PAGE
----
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Ultra-wideband technologies have been proposed to provide ultra-high speed data rates for short-range communications. In the United States, the systems have been approved for use in the frequency band 3.1 GHz to 10.6 GHz. It supports bit rate greater than 100 Mbps within a 10-meter radius. UWB communications coexist with other wireless networking standards such as 802.11 LAN, 802.16 MAN and WAN.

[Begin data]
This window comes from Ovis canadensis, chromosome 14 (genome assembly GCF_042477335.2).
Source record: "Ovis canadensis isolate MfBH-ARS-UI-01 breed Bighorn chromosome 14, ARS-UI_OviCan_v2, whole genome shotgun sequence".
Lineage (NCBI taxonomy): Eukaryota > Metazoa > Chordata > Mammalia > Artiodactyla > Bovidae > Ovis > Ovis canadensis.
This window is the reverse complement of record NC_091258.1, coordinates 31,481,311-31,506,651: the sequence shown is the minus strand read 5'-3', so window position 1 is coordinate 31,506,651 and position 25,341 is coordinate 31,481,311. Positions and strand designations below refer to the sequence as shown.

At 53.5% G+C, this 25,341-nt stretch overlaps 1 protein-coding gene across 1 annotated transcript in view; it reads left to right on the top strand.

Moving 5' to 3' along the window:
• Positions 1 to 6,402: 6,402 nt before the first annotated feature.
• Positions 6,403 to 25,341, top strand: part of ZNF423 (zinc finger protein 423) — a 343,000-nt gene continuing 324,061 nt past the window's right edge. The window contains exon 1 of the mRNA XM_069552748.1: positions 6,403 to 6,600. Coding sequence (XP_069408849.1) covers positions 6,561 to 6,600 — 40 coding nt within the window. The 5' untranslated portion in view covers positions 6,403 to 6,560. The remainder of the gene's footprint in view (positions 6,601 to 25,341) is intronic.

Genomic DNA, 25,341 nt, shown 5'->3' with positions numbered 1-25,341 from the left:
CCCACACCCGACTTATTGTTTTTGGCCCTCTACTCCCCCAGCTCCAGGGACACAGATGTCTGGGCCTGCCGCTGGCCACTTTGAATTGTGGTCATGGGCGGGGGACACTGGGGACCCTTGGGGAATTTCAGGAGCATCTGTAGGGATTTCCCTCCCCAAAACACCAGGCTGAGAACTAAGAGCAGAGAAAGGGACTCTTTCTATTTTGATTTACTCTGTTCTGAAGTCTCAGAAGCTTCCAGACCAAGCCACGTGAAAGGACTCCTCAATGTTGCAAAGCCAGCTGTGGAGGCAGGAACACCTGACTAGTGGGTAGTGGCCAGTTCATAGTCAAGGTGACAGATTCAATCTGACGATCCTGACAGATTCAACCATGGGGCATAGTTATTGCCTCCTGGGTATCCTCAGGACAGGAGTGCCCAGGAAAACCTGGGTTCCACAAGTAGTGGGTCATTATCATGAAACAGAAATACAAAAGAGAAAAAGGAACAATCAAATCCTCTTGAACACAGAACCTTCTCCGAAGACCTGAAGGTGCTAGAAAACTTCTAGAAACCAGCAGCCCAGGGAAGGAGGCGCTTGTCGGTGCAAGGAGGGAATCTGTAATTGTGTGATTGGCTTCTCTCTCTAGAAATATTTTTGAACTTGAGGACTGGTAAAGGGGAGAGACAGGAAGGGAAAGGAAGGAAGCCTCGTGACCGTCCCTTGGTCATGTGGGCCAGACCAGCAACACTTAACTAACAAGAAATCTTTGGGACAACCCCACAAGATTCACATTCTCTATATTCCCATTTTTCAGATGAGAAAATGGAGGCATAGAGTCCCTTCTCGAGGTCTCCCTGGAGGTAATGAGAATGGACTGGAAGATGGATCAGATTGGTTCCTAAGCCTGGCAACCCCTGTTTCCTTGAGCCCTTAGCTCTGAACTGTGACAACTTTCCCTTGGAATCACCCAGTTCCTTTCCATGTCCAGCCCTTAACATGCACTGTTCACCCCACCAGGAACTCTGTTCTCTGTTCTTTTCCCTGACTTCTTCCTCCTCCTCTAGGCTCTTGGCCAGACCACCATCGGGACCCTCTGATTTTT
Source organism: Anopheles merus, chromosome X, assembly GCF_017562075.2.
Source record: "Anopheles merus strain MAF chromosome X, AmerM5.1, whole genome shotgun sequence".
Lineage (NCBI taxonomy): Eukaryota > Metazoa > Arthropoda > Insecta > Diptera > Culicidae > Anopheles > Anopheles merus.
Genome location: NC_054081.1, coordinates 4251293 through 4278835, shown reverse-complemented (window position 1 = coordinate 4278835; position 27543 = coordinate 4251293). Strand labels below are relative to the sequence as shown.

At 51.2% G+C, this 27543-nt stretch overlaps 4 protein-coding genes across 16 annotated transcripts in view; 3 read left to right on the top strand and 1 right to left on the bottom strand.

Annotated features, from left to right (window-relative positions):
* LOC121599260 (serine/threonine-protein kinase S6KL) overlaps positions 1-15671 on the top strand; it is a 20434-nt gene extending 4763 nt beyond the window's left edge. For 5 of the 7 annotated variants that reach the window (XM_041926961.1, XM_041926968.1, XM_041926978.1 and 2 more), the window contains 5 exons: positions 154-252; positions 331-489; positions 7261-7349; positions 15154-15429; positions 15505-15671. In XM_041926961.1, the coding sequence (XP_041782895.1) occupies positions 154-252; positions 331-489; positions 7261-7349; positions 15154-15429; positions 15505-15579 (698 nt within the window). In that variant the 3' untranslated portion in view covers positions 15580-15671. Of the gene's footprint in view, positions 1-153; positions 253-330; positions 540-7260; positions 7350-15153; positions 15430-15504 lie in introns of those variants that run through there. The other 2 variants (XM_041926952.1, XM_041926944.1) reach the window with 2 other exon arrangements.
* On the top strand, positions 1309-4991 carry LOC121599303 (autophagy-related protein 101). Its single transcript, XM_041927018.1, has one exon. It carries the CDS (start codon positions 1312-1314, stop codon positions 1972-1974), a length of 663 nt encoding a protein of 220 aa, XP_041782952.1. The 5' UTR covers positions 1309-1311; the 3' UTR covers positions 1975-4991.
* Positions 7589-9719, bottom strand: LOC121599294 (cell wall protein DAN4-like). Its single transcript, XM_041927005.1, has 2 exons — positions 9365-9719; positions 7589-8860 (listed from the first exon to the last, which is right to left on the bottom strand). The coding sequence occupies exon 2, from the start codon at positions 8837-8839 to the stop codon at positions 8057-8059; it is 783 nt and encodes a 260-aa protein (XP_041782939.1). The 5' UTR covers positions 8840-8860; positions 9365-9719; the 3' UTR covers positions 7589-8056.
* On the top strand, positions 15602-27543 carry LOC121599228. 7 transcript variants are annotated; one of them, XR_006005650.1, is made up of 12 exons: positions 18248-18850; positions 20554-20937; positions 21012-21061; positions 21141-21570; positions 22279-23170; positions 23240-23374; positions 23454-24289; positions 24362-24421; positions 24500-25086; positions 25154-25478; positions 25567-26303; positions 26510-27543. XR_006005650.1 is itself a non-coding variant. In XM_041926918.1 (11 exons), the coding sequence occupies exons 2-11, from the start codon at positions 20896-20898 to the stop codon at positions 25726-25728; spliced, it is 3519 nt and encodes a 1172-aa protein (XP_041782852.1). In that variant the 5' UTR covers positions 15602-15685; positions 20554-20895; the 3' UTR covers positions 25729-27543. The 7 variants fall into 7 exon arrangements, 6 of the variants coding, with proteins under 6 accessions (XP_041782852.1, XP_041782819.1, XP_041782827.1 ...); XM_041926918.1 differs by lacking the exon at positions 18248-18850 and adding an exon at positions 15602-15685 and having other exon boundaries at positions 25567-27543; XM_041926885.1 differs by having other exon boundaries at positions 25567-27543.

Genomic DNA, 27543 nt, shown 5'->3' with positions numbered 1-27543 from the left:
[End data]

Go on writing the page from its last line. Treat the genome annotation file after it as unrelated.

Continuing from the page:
Broadband Technology Ultra-wideband as a short-range, ultra-high- speed wireless communications technology Ultra-wideband technologies have been proposed to provide ultra-high speed data rates for short-range communications. In the United States, the systems have been approved for use in the frequency band 3.1 GHz to 10.6 GHz. It supports bit rate greater than 100 Mbps within a 10-meter radius. UWB communications coexist with other wireless networking standards such as 802.11 LAN, 802.16 MAN and WAN. By Ibrahim Haroun, T. Kenny and R. Hafez U ltra-wideband (UWB) technology is considered a wireless air interface for high-speed data transmission, such as the IEEE 802.15.3a standard. Recently, UWB communications have received Since the capacity  of a communications channel in a non-fading environment is expressed as: (2) great interest from the research and industry communities. The reason for the increasing interest is because of its potential to offer where high data rates, low-power transmission, robustness for multipath C = channel capacity (bit/s) fading, and low power dissipation [1-3]. UWB is defined as any signal B = channel bandwidth ‘BW’ (Hz) whose fractional bandwidth is equal to or greater than 20% S = signal power (watts) of the center frequency , or that occupies bandwidth equal to N = noise power (watts) or greater than 500 MHz. The fractional bandwidth (FB) is According to Equation 2, the capacity can be increased by expressed as: either increasing B or S/N. It is obvious that the capacity can be increased more by increasing B rather than S/N (see Figure 1). Therefore, one might argue that UWB technology has the highest (1) data rate capability of all the present wireless technologies. where fH and fL are the upper and lower bounds that are at 10 dB One way of generating UWB signals is to transmit short duration below the highest radiated emission. The Federal Communications pulses [6-7] called Gaussian monopulses, which are generated Commission (FCC) approved the use of 7500 MHz of spectrum at baseband and transmitted without a carrier. The Gaussian function for UWB devices for communications applications in the 3.1 GHz to 10.6 GHz frequency band. Because of the low power transmis- sions, UWB communications are best suited for short-range commu- nications, including sensor networks, and wireless personal-area networks (WPANs). Figure 1. Capacity as a function of bandwidth or SNR. Figure 2. Time and frequency domains of a UWB pulse waveform. 22 www.rfdesign.com August 2004 Figure 4. Some wireless technologies that would co-exist with UWB. Figure 3. FCC spectral masks for indoor and outdoor applications. the UWB signal. For example, if the pulse width is 320 ps, the pulse would have a center frequency of 3.12 GHz. For a shorter of a UWB monopulse in time domain can be expressed as: pulse such as 95 ps, the center frequency is 10.6 GHz. Low power transmission is a key characteristic that could allow UWB technology (3) to coexist with other wireless technologies. Figure 3 shows the typical FCC power spectral density masks for indoor and outdoor where is the time-decay constant that determines the duration UWB communication systems. of the monopulse. Applying Fourier transform to Equation 3, the From Figure 3, the emissions limit is equivalent to a transmission frequency domain of the Gaussian pulse can be determined. Figure 2 level of 75 nW/MHz between the 3.1 GHz to 10.6 GHz band. Figure shows the time and frequency domains for a monopulse of duration 4 shows different wireless technologies that coexist with the UWB 0.5 ns. technology. The width of the monopulse determines the center frequency of The impact of UWB interference depends on many factors, Circle 18 or visit freeproductinfo.net/rfd Circle 25 or visit freeproductinfo.net/rfd Circle 26 or visit freeproductinfo.net/rfd 24 www.rfdesign.com August 2004 detect movements of people or objects located behind walls. s Medical systems operate in the 3.1 GHz to 10.6 GHz frequency band. They are used for health applications and research. s Surveillance systems operate in the 1.9 GHz to 10.6 GHz frequency band. s Vehicular radar systems operate in the 22 GHz to 29 GHz frequency band. They are used for near collision avoidance. s Communications and measurement systems operate in the 3.1 GHz to 10.6 GHz frequency band. Different system design approaches are implemented to use the 7500 MHz band that is allocated for UWB spectrum. These approaches include single-band UWB (uses the entire 7500 MHz), and multiband UWB, which divides the 7500 MHz into 15 sub-bands (500 MHz each). In a multiband system, the estimated noise power (kTB) is -87 dBm, where k is the Boltzman’s constant 1.38 10-23 J/K, T is 290 degree Kelvin, and B is the bandwidth of 500 MHz. In a single-band system, the Figure 5. Test setup to estimate the impact of UWB interference. thermal noise is -75 dBm. The thermal noise of a single-band including the distance between the UWB sources and the receivers system is 12 dB higher than the multiband system. Such an of other wireless systems, modulation technique, the channel increase in the thermal noise degrades the coverage range and propagation losses, the pulse repetition frequency of the UWB signal, requires higher transmission power. Other advantages of and the antenna gains of both the UWB transmitter and the multiband systems are they allow for adaptive selection of other wireless system’s receiver. The effect of UWB interference frequency bands to mitigate the interference from other wireless on other wireless technology such as WLAN 802.11a could be technologies that are allocated in the same band. Also, the informa- studied using a test setup as shown in Figure 5. tion can be processed over much smaller bandwidth, which The test setup in Figure 5 enables the measurement of reduces the complexity of the design. However, some design the throughput of the WLAN link as a function of the challenges for UWB systems include the extreme antenna carrier-to-interference C/I, where the interfering signal is the bandwidth requirements, which can be difficult to achieve. The UWB signal. modulation techniques that are used in UWB systems include pulse position modulation (PPM), binary phase The three types of UWB systems are: imaging shift keying (BPSK), pulse amplitude modulation (PAM), on-off keying systems that include ground penetration radars (OOK), and orthogonal frequency- division multiplexing (OFDM). (GPR), wall and through-wall imaging, medical Conclusion UWB provides an interesting new imaging, and surveillance systems; vehicular technology for short-range ultra-high- speed communications. It supports a bit radar systems; and communications rate greater than 100 Mbps within a 10-meter radius for wireless personal area and measurements systems. communications. The advantages of UWB include low-power transmission, UWB systems could also suffer from interference from other robustness for multipath fading and low power dissipation. The low wireless technologies that exist in the vicinity of operation, but power transmission of the UWB is the key characteristic that might this problem can be mitigated by using adaptive selection of allow it to coexist with other wireless technologies. However, there frequency bands in multiband UWB systems. are still challenges to surmount before this technology performs up to its full potential. RFD UWB wireless systems The main types of UWB systems are: imaging systems Acknowledgment thatinclude ground penetration radars (GPR), wall and through- The authors would like to thank Mr. Luc Boucher and Dr. Art wall imaging, medical imaging, and surveillance systems; Chubukjian of the Communications Research Center Canada (CRC) vehicular radar systems; and communications and measurements for useful discussions. systems. These systems operate in the following frequency bands: s GPR systems operate below 960 MHz or in the 3.1 GHz References to 10.6 GHz frequency band. They are used by rescue 1. K. Siwiak, P. Withington, S. Phelan, “Ultra-wide band radio: organizations, law enforcement, mining companies and construction the emergence of an important new technology,” Vehicular Technol- companies. ogy Conference, 2001, Vol. 2, spring 2001, pp.1169-1172. s Wall imaging systems operate below 960 MHz or in the 2. M. Win and R. Scholtz, “Impulse Radio: How it Works,” 3.1GHz to 10.6 GHz frequency band. They are used to detect IEEE Comm. Letters, Vol. 2, Issue 2, February 1998, pp.36-38. the location of objects through a wall. 3. M. Welborn, “System Considerations for Ultra-Wideband s Through-wall-imaging operate below 960 MHz or in Wireless Networks,” Proc. Of RAWCON 2001, pp. 5-8, August the 1.9 GHz to 10.6 GHz frequency band. They are used to 2001. 26 www.rfdesign.com August 2004 4. FCC First Report and Order “FCC 02-48, ETDoc 98-153, Pulse Repetition Rate,” IEEE Microwave and Wireless Components April 22, 2002, Appendix D, Section 15.503(d).” Letters, Vol. 11, No. 5, May 2001. 5. T. M. Cover, J. A. Thomas, “Elements of Information Theory”, 7. X. Chen and S. Kiaei, “Monocycle Shapes for Ultra- John Wiley & Sons Inc., New York, 1991. Wideband Systems,” Proceedings of the 2002 IEEE International 6. J. S. Lee and C. Nguyen, “Novel Low-Cost Ultra-Wideband, Symposium on Circuits and Systems (ISCAS 2002), Vol. 1, pp. Ultra-Short-Pulse Transmitter with MESFET Impulse- 1579-1600, 2002. Shaping Circuitry for Reduced Distortion and Improved ABOUT THE AUTHORS Ibrahim Haroun is a senior wireless systems research engineer at the Communications Research Centre (CRC), Ottawa, Canada where he is involved in design and development of broadband wireless systems. Prior to CRC, Haroun worked as RF design manager at Nortel Networks. He was also a part-time lecturer of telecommunications systems at Algonquin College. Haroun can be reached at firstname.lastname@example.org. Terrence P. Kenny received a diploma of Electronics Engineering Technology from DeVry Institute of Technology, Toronto, Canada in 1982, and the B. Eng. and M. Eng. degrees in Electricial Engineering from Carleton University, Ottawa, Ontario, Canada in 1991 and 1994. In 1990, he joined the VLST in Communications Group, Telecommunications Research Institute of Ontario (TRIO), where he was involved in the design and testing of delta-sigma-modulated fractional-N frequency synthesizers. In 1994, he became a member of the RF design team at BNR/Nortel, where he worked as a senior design member on TDMA, CDMA and wideband transceiver systems. In 1997, he joined Cadence Design Systems, Ottawa, as a principal design engineer and worked on the design of MCNS (DOCSIS) compatible cable modems. In 1999, Kenny joined Catena Networks/Ciena, Ottawa, where he works as a principal engineer. Roshdy H. M. Hafez obtained his Ph.D. in ElectricalEngineering from Carleton University, Ottawa, Canada. He joined the department of Systems Computer Engineering, Carleton University as an assistant professor, and is now a full professor. Dr. Hafez has many years of experience in mobile communications and spectrum engineering. He has taught and lectured extensively in wireless and related areas. His current research focuses on CDMA and OFDM-based wireless systems in the context of 3G/4G personal wireless and wireless over fiber local access networks. 28 www.rfdesign.com August 2004